The curable composition may, optionally, further comprise one or more additives known in the art. Such additives include, for example, phenolic hardeners, anhydride hardeners, silane coupling agents, flame retardants, mold release agents, pigments, thermal stabilizers, adhesion promoters, and the like, and combinations thereof. Those skilled in the art can select suitable additives and amounts. When phenolic hardeners and/or anhydride hardeners are present, they are used in an amount such that

the primary curing mechanism is epoxy homopolymerization induced by the cure catalyst.

In one embodiment, the composition is substantially free of polystyrene polymers, including high impact polystyrenes. Such polystyrene polymers may be defined, for example, by reference to U.S. Patent No. 6,518,362 to Clough et al.

One embodiment is a curable composition, comprising: about 70 to about 98 parts by weight of an epoxy resin comprising a monomeric epoxy resin and an oligomeric epoxy resin; about 2 to about 30 parts by weight of a poly(2,6-dimethyl-l,4-phenylene ether) resin having an intrinsic viscosity of about 0.05 to about 0.10 deciliters per gram at 25 0 C in chloroform; an amount of a diaryliodonium salt effective to cure the epoxy resin; wherein the diaryliodonium salt has the structure

[(R 10 XR 1 W SbF 6 -

wherein R 10 and R 11 are each independently a C 6 -Cj 4 monovalent aromatic hydrocarbon radical, optionally substituted with from 1 to 4 monovalent radicals selected from C 1 -C 20 alkyl, C 1 -C 2O alkoxy, nitro, and chloro; and about 70 to about 95 weight percent silica filler, wherein the silica filler comprises about 75 to about 98 weight percent of a first fused silica having an average particle size of 1 micrometer to about 30 micrometers, and about 2 to about 25 weight percent of a second fused silica having an average particle size of about 0.03 micrometer to less than 1 micrometer; wherein the parts by weight of the epoxy resin and the poly(arylene ether) are based on 100 parts by weight total of the epoxy resin and the poly(arylene ether); and wherein the weight percent of the silica filler is based on the total weight of the curable composition.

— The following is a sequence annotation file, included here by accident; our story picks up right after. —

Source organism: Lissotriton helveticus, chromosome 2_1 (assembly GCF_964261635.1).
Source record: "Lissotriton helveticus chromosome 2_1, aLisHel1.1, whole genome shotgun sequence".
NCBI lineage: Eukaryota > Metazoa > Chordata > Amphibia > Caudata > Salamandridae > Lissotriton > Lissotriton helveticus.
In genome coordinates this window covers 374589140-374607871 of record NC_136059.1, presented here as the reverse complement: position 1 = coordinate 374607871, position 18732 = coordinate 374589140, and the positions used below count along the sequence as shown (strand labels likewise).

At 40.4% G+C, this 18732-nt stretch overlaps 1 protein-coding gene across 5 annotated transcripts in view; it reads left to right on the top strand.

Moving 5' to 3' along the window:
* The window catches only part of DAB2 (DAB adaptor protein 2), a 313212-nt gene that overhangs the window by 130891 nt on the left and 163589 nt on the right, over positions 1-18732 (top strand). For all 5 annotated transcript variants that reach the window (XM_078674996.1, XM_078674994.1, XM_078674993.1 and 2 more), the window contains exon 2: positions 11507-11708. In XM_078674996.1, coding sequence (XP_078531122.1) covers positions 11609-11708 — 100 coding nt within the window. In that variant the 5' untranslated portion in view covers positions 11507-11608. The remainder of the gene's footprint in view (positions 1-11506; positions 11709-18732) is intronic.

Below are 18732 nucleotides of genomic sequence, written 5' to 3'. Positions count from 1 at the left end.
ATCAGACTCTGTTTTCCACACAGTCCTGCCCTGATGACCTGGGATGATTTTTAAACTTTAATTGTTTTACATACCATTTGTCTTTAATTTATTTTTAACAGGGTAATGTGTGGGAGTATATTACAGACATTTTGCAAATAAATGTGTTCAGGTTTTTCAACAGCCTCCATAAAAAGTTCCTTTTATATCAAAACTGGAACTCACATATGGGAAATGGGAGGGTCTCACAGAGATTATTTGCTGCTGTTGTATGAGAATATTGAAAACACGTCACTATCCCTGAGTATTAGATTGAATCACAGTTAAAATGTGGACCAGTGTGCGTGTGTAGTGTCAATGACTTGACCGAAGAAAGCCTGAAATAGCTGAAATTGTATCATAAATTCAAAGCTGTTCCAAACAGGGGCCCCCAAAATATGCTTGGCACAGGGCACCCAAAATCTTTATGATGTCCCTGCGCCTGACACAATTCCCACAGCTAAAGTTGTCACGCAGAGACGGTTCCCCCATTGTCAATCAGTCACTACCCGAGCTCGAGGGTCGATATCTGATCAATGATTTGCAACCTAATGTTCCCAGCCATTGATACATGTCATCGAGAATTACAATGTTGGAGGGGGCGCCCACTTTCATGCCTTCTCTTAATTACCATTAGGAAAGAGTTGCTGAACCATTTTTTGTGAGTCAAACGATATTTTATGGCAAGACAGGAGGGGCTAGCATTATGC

As the composition is defined as comprising multiple components, it will be understood that each component is chemically distinct, particularly in the instance that a single chemical compound may satisfy the definition of more than one component.

The invention includes methods of preparing the curable composition. One such embodiment is a method of preparing a curable composition, the method comprising

blending an epoxy resin, a poly(arylene ether) resin, an amount of a latent cationic cure catalyst effective to cure the epoxy resin, and about 70 to about 95 weight percent of an inorganic filler, based on the total weight of the curable composition, to form an intimate blend. Another embodiment is a method of preparing a curable composition, comprising: dry blending an epoxy resin, a poly(arylene ether) resin, an amount of a latent cationic cure catalyst effective to cure the epoxy resin, and about 70 to about 95 weight percent of an inorganic filler, based on the total weight of the curable composition, to form a first blend; melt mixing the first intimate blend at a temperature of about 90 to about 115°C to form a second blend; cooling the second blend; and grinding the cooled second blend to form the curable composition.